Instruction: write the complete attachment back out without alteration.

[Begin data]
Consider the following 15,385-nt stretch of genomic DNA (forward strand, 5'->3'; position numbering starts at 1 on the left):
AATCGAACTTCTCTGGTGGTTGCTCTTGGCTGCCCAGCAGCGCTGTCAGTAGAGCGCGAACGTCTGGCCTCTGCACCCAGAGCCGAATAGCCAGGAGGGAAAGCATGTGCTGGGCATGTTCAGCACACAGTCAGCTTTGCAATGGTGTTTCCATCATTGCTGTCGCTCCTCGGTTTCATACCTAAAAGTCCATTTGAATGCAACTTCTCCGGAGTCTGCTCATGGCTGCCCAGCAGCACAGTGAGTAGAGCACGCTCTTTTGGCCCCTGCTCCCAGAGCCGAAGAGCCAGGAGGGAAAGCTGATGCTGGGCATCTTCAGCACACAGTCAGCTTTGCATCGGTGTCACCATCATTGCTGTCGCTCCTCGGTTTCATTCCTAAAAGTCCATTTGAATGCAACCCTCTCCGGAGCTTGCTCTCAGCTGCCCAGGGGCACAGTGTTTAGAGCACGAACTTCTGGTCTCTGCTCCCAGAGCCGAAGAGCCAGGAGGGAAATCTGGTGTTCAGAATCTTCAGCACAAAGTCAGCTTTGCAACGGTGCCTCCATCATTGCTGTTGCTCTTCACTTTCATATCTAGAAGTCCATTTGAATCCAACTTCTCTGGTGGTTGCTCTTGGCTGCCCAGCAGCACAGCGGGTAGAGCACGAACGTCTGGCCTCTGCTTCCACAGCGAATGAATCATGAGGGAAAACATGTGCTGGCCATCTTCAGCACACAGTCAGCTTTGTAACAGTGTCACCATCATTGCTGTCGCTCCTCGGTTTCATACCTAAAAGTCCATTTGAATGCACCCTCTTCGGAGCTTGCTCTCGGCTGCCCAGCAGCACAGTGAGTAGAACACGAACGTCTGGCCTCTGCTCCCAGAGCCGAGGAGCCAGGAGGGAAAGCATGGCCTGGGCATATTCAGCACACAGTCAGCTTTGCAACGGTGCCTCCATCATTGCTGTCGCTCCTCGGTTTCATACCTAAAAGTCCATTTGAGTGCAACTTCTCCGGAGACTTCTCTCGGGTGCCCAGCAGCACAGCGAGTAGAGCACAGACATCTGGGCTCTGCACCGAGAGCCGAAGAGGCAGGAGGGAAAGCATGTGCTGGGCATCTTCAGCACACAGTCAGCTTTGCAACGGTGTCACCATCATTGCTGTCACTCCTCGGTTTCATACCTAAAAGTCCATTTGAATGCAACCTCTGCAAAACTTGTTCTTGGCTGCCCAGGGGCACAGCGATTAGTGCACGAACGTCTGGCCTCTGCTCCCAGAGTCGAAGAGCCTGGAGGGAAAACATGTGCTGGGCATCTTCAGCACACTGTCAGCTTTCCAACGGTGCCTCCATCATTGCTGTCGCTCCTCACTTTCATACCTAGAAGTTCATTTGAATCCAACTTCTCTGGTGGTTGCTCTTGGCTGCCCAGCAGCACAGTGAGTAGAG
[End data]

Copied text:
Consider the following 15,385-nt stretch of genomic DNA (forward strand, 5'->3'; position numbering starts at 1 on the left):
AATCGAACTTCTCTGGTGGTTGCTCTTGGCTGCCCAGCAGCGCTGTCAGTAGAGCGCGAACGTCTGGCCTCTGCACCCAGAGCCGAATAGCCAGGAGGGAAAGCATGTGCTGGGCATGTTCAGCACACAGTCAGCTTTGCAATGGTGTTTCCATCATTGCTGTCGCTCCTCGGTTTCATACCTAAAAGTCCATTTGAATGCAACTTCTCCGGAGTCTGCTCATGGCTGCCCAGCAGCACAGTGAGTAGAGCACGCTCTTTTGGCCCCTGCTCCCAGAGCCGAAGAGCCAGGAGGGAAAGCTGATGCTGGGCATCTTCAGCACACAGTCAGCTTTGCATCGGTGTCACCATCATTGCTGTCGCTCCTCGGTTTCATTCCTAAAAGTCCATTTGAATGCAACCCTCTCCGGAGCTTGCTCTCAGCTGCCCAGGGGCACAGTGTTTAGAGCACGAACTTCTGGTCTCTGCTCCCAGAGCCGAAGAGCCAGGAGGGAAATCTGGTGTTCAGAATCTTCAGCACAAAGTCAGCTTTGCAACGGTGCCTCCATCATTGCTGTTGCTCTTCACTTTCATATCTAGAAGTCCATTTGAATCCAACTTCTCTGGTGGTTGCTCTTGGCTGCCCAGCAGCACAGCGGGTAGAGCACGAACGTCTGGCCTCTGCTTCCACAGCGAATGAATCATGAGGGAAAACATGTGCTGGCCATCTTCAGCACACAGTCAGCTTTGTAACAGTGTCACCATCATTGCTGTCGCTCCTCGGTTTCATACCTAAAAGTCCATTTGAATGCACCCTCTTCGGAGCTTGCTCTCGGCTGCCCAGCAGCACAGTGAGTAGAACACGAACGTCTGGCCTCTGCTCCCAGAGCCGAGGAGCCAGGAGGGAAAGCATGGCCTGGGCATATTCAGCACACAGTCAGCTTTGCAACGGTGCCTCCATCATTGCTGTCGCTCCTCGGTTTCATACCTAAAAGTCCATTTGAGTGCAACTTCTCCGGAGACTTCTCTCGGGTGCCCAGCAGCACAGCGAGTAGAGCACAGACATCTGGGCTCTGCACCGAGAGCCGAAGAGGCAGGAGGGAAAGCATGTGCTGGGCATCTTCAGCACACAGTCAGCTTTGCAACGGTGTCACCATCATTGCTGTCACTCCTCGGTTTCATACCTAAAAGTCCATTTGAATGCAACCTCTGCAAAACTTGTTCTTGGCTGCCCAGGGGCACAGCGATTAGTGCACGAACGTCTGGCCTCTGCTCCCAGAGTCGAAGAGCCTGGAGGGAAAACATGTGCTGGGCATCTTCAGCACACTGTCAGCTTTCCAACGGTGCCTCCATCATTGCTGTCGCTCCTCACTTTCATACCTAGAAGTTCATTTGAATCCAACTTCTCTGGTGGTTGCTCTTGGCTGCCCAGCAGCACAGTGAGTAGAG